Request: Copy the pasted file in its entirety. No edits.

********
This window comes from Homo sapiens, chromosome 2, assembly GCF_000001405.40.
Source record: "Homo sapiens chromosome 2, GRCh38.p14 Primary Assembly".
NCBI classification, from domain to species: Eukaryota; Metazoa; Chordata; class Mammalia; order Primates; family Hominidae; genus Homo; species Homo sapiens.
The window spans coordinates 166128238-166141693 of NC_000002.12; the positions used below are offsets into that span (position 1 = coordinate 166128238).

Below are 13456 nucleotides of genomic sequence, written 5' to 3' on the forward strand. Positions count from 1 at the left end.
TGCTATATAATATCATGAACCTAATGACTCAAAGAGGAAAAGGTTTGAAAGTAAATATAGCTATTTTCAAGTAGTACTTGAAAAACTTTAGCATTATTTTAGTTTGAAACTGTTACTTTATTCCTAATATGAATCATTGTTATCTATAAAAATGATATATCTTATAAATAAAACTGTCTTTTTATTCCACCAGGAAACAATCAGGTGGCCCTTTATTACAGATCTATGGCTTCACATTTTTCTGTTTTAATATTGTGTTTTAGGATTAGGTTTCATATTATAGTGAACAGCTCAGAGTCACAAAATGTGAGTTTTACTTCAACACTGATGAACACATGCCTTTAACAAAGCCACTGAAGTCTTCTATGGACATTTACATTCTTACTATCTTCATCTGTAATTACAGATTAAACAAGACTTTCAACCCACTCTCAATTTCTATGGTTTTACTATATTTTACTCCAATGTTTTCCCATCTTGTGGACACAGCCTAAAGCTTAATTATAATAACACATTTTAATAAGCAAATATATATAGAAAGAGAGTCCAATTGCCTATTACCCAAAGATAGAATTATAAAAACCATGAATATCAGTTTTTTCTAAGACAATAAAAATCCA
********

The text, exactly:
This window comes from Homo sapiens, chromosome 2, assembly GCF_000001405.40.
Source record: "Homo sapiens chromosome 2, GRCh38.p14 Primary Assembly".
NCBI classification, from domain to species: Eukaryota; Metazoa; Chordata; class Mammalia; order Primates; family Hominidae; genus Homo; species Homo sapiens.
The window spans coordinates 166128238-166141693 of NC_000002.12; the positions used below are offsets into that span (position 1 = coordinate 166128238).

Below are 13456 nucleotides of genomic sequence, written 5' to 3' on the forward strand. Positions count from 1 at the left end.
TGCTATATAATATCATGAACCTAATGACTCAAAGAGGAAAAGGTTTGAAAGTAAATATAGCTATTTTCAAGTAGTACTTGAAAAACTTTAGCATTATTTTAGTTTGAAACTGTTACTTTATTCCTAATATGAATCATTGTTATCTATAAAAATGATATATCTTATAAATAAAACTGTCTTTTTATTCCACCAGGAAACAATCAGGTGGCCCTTTATTACAGATCTATGGCTTCACATTTTTCTGTTTTAATATTGTGTTTTAGGATTAGGTTTCATATTATAGTGAACAGCTCAGAGTCACAAAATGTGAGTTTTACTTCAACACTGATGAACACATGCCTTTAACAAAGCCACTGAAGTCTTCTATGGACATTTACATTCTTACTATCTTCATCTGTAATTACAGATTAAACAAGACTTTCAACCCACTCTCAATTTCTATGGTTTTACTATATTTTACTCCAATGTTTTCCCATCTTGTGGACACAGCCTAAAGCTTAATTATAATAACACATTTTAATAAGCAAATATATATAGAAAGAGAGTCCAATTGCCTATTACCCAAAGATAGAATTATAAAAACCATGAATATCAGTTTTTTCTAAGACAATAAAAATCCA